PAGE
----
Greece, the European Union, and the 2003 Presidency
Greece assumes the Presidency of the European Union on January 1st 2003, taking over from Denmark. With the green light for enlargement already delivered in Copenhagen, the Greek Presidency is one in which the normal "high" and "low" politics of EU policymaking will be mixed with the extraordinary realization of an historical vision for Europe.
One year after the equally momentous launch of the Euro, the economic prospects of Europe are clouded by uncertainty, mostly rooted in the global political and economic environment. The new impending reality of an EU-25, combined with questions of institutional reform in the enlarged Union, dominate the current EU debate. The Greek Presidency (the fourth after 1983, 1988 and 1994) will address a number of important issues pertaining to the EU's "ordinary" agenda. It will also be called to administer "extraordinary" issues, a possible US led military campaign against Iraq (with all its complex military, diplomatic, economic, humanitarian, and even environmental implications) standing at the top of the potential crises list.
Twenty-two years since its 1981 entry into the European Community, this is, in many ways, a very different Greece. A most impressive transformation involves Greece's position in the EU. Greece is no more the "reluctant partner", the "problem case", the "black sheep" of the Community (to recall just some of the rather uncharitable terms once employed).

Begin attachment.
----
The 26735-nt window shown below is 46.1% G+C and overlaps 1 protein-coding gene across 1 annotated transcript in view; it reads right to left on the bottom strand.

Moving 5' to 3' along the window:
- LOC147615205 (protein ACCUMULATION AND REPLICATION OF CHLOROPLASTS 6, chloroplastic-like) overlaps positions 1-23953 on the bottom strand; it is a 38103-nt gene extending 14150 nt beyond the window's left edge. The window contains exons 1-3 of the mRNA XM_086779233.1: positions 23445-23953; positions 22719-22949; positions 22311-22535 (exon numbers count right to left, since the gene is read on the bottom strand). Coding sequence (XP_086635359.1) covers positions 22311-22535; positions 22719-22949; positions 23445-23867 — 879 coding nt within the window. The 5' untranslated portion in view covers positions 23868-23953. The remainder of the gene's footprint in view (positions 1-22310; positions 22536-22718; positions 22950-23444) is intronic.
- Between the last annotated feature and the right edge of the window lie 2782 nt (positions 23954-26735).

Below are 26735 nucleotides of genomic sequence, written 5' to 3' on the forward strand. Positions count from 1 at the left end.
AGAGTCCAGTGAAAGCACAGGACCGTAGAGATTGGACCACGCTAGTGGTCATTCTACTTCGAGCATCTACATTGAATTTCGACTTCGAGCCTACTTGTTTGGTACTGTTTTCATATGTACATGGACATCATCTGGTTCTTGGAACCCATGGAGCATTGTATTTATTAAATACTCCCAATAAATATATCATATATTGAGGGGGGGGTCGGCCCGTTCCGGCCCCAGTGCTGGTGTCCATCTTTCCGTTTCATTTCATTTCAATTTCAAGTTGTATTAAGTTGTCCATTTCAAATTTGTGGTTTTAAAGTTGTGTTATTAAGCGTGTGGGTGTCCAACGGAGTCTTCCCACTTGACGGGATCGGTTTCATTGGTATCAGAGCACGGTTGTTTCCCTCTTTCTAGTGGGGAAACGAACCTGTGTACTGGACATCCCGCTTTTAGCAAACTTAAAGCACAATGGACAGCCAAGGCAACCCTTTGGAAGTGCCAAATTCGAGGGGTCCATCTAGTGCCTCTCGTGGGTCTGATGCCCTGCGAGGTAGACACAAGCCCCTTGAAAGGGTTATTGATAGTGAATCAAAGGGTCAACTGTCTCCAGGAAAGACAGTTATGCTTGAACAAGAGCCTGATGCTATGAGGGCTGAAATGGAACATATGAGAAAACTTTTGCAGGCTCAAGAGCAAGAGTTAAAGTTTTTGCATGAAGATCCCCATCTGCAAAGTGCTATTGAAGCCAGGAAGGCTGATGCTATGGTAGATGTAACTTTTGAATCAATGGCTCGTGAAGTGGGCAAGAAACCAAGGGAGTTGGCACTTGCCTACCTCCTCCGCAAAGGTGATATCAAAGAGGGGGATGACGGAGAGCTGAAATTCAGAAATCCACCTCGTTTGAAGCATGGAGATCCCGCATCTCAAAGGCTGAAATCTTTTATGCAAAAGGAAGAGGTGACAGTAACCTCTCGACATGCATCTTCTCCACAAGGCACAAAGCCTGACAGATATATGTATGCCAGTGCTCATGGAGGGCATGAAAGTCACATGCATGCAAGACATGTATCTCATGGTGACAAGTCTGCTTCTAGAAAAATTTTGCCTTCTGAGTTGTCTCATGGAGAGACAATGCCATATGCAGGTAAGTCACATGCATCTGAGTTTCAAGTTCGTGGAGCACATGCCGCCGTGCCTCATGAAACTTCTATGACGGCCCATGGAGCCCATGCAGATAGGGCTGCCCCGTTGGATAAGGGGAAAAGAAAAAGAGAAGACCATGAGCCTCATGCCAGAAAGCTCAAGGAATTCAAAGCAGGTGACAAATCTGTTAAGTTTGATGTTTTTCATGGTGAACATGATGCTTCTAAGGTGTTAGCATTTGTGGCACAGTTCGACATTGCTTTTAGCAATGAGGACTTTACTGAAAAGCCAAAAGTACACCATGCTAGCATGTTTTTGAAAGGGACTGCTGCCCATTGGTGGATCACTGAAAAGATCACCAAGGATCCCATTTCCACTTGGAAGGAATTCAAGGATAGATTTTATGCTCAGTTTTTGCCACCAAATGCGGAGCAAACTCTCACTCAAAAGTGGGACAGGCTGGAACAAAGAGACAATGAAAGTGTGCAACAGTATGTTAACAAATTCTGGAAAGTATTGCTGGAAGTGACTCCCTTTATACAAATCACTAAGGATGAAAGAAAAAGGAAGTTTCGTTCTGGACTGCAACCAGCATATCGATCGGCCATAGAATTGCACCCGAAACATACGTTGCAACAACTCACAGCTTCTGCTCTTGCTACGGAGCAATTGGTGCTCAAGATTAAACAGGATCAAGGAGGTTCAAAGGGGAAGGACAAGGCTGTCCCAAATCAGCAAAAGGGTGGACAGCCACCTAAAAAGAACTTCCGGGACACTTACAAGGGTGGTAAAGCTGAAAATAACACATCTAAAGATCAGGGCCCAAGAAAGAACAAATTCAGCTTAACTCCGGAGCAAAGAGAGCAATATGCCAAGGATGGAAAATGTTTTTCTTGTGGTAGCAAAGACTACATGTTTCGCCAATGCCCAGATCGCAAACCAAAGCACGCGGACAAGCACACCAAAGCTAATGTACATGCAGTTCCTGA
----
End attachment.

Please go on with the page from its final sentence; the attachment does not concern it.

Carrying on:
It has matured to become not just a "normal" country, a "mainstream" EU member, but an ardent and committed European, and (since its 2001 EMU entry) finally a "success story" as well. This graduation from troubled adolescence and marginality to European "normality" and membership to the Eurozone core of Europe not only summarizes the momentous socioeconomic and political transformation of Greece, but it also testifies to the success of the European Union in helping bring about this transformation.
Greece (along with Spain and Portugal) is one of the three post-1974 "new democracies" of Southern Europe, and a market economy that was substantially liberalized since its accession. In that sense, Greece's experience is of particular value also for the young democracies and new market economies of Central and Eastern Europe, several of which will now be making their first strides as full EU members. 1 Since July 2002, Greece has already presided in the Eurogroup and over EU foreign and defense policy, given Denmark's opt-outs.
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